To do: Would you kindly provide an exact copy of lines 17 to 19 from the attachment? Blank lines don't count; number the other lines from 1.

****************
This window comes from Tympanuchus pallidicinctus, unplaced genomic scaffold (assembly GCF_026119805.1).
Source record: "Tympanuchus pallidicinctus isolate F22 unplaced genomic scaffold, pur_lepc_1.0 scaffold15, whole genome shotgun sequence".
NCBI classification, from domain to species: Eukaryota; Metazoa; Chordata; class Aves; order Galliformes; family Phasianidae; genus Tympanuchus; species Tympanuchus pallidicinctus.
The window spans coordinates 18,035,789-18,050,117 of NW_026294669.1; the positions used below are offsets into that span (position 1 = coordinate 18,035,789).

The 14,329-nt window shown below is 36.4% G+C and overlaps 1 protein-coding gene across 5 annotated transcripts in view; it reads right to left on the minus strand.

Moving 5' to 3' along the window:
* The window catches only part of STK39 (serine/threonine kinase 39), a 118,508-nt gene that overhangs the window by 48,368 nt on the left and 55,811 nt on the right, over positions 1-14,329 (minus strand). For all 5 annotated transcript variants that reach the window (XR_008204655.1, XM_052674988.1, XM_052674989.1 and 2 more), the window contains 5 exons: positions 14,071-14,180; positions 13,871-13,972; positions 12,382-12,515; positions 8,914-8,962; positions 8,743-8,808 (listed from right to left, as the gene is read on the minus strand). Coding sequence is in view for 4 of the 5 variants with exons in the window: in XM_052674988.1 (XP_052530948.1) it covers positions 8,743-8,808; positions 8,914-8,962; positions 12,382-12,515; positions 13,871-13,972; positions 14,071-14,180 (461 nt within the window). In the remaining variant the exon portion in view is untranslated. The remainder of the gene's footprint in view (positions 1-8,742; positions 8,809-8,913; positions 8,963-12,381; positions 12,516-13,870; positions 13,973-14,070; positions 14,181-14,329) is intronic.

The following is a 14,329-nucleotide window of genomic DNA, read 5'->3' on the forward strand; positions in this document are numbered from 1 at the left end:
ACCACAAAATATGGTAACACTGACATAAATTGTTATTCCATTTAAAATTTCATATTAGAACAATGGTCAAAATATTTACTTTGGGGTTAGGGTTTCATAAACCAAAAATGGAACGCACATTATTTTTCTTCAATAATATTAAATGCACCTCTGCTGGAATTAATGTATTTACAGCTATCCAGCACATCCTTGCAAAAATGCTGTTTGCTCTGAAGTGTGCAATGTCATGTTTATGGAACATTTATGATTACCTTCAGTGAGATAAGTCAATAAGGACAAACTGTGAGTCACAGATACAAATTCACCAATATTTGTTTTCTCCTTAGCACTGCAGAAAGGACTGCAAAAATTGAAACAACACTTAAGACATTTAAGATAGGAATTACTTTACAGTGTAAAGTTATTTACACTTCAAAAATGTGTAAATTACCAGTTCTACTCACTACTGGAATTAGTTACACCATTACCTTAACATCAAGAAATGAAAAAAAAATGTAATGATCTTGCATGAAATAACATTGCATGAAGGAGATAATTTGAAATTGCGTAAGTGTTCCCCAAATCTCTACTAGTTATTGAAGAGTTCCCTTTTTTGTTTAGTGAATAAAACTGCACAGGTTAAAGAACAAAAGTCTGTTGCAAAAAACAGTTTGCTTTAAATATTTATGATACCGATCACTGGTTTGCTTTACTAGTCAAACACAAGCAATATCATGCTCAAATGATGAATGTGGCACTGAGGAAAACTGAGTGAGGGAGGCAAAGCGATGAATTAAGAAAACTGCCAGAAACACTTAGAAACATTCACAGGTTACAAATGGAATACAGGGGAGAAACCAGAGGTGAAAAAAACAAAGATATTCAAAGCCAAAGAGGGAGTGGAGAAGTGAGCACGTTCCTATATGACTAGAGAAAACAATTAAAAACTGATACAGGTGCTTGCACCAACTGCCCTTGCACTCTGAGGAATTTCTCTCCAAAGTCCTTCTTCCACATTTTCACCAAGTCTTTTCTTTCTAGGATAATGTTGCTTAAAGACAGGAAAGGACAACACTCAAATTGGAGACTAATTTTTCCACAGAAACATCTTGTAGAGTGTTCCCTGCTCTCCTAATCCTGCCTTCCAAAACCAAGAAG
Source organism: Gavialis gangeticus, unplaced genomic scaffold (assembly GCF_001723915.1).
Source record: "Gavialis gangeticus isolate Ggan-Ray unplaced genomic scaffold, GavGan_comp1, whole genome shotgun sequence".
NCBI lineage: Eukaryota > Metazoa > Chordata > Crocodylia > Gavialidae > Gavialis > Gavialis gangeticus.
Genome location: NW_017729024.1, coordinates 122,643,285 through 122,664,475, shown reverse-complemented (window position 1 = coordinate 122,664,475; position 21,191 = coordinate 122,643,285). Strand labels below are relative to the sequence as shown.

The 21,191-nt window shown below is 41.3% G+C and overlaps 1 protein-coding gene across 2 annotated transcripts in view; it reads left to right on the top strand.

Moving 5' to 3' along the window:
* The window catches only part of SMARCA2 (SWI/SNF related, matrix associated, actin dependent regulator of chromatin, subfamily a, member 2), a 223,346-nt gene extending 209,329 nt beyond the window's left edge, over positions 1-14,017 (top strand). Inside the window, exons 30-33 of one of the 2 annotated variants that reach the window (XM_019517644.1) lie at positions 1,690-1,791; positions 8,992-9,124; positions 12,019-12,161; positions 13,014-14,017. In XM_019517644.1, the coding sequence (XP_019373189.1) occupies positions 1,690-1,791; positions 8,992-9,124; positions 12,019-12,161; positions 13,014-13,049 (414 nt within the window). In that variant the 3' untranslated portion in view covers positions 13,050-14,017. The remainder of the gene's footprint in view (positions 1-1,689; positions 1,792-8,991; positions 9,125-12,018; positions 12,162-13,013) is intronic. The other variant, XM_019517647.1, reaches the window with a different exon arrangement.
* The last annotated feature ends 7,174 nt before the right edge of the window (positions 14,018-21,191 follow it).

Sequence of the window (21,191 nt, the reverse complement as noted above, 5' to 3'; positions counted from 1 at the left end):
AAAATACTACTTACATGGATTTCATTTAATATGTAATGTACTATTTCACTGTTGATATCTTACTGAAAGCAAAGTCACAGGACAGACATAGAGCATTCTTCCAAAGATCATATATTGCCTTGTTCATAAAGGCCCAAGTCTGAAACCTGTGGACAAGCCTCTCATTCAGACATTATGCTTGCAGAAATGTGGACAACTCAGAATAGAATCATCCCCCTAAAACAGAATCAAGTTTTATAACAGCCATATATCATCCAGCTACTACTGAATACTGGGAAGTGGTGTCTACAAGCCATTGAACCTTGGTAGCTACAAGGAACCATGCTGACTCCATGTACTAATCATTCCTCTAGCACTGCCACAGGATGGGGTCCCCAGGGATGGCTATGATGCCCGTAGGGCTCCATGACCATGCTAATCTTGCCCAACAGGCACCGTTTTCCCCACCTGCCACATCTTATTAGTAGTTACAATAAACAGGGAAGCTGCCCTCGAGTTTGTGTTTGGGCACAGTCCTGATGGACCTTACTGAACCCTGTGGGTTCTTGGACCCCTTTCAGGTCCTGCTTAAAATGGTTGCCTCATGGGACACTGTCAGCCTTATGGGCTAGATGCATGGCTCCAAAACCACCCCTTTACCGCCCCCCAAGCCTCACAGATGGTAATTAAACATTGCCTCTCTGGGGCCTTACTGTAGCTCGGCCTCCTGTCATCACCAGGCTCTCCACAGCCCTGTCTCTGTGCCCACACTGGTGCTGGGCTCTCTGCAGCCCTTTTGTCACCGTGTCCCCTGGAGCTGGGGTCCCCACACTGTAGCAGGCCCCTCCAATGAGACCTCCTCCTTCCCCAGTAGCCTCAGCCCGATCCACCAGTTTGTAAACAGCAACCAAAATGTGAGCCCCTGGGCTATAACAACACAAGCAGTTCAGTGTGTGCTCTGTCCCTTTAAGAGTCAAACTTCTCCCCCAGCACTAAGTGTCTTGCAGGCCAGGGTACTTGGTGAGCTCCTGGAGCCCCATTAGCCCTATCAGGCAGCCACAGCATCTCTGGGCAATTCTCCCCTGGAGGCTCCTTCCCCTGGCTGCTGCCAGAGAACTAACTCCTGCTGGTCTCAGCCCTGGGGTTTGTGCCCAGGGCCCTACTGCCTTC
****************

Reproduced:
* The last annotated feature ends 7,174 nt before the right edge of the window (positions 14,018-21,191 follow it).

Sequence of the window (21,191 nt, the reverse complement as noted above, 5' to 3'; positions counted from 1 at the left end):
AAAATACTACTTACATGGATTTCATTTAATATGTAATGTACTATTTCACTGTTGATATCTTACTGAAAGCAAAGTCACAGGACAGACATAGAGCATTCTTCCAAAGATCATATATTGCCTTGTTCATAAAGGCCCAAGTCTGAAACCTGTGGACAAGCCTCTCATTCAGACATTATGCTTGCAGAAATGTGGACAACTCAGAATAGAATCATCCCCCTAAAACAGAATCAAGTTTTATAACAGCCATATATCATCCAGCTACTACTGAATACTGGGAAGTGGTGTCTACAAGCCATTGAACCTTGGTAGCTACAAGGAACCATGCTGACTCCATGTACTAATCATTCCTCTAGCACTGCCACAGGATGGGGTCCCCAGGGATGGCTATGATGCCCGTAGGGCTCCATGACCATGCTAATCTTGCCCAACAGGCACCGTTTTCCCCACCTGCCACATCTTATTAGTAGTTACAATAAACAGGGAAGCTGCCCTCGAGTTTGTGTTTGGGCACAGTCCTGATGGACCTTACTGAACCCTGTGGGTTCTTGGACCCCTTTCAGGTCCTGCTTAAAATGGTTGCCTCATGGGACACTGTCAGCCTTATGGGCTAGATGCATGGCTCCAAAACCACCCCTTTACCGCCCCCCAAGCCTCACAGATGGTAATTAAACATTGCCTCTCTGGGGCCTTACTGTAGCTCGGCCTCCTGTCATCACCAGGCTCTCCACAGCCCTGTCTCTGTGCCCACACTGGTGCTGGGCTCTCTGCAGCCCTTTTGTCACCGTGTCCCCTGGAGCTGGGGTCCCCACACTGTAGCAGGCCCCTCCAATGAGACCTCCTCCTTCCCCAGTAGCCTCAGCCCGATCCACCAGTTTGTAAACAGCAACCAAAATGTGAGCCCCTGGGCTATAACAACACAAGCAGTTCAGTGTGTGCTCTGTCCCTTTAAGAGTCAAACTTCTCCCCCAGCACTAAGTGTCTTGCAGGCCAGGGTACTTGGTGAGCTCCTGGAGCCCCATTAGCCCTATCAGGCAGCCACAGCATCTCTGGGCAATTCTCCCCTGGAGGCTCCTTCCCCTGGCTGCTGCCAGAGAACTAACTCCTGCTGGTCTCAGCCCTGGGGTTTGTGCCCAGGGCCCTACTGCCTTC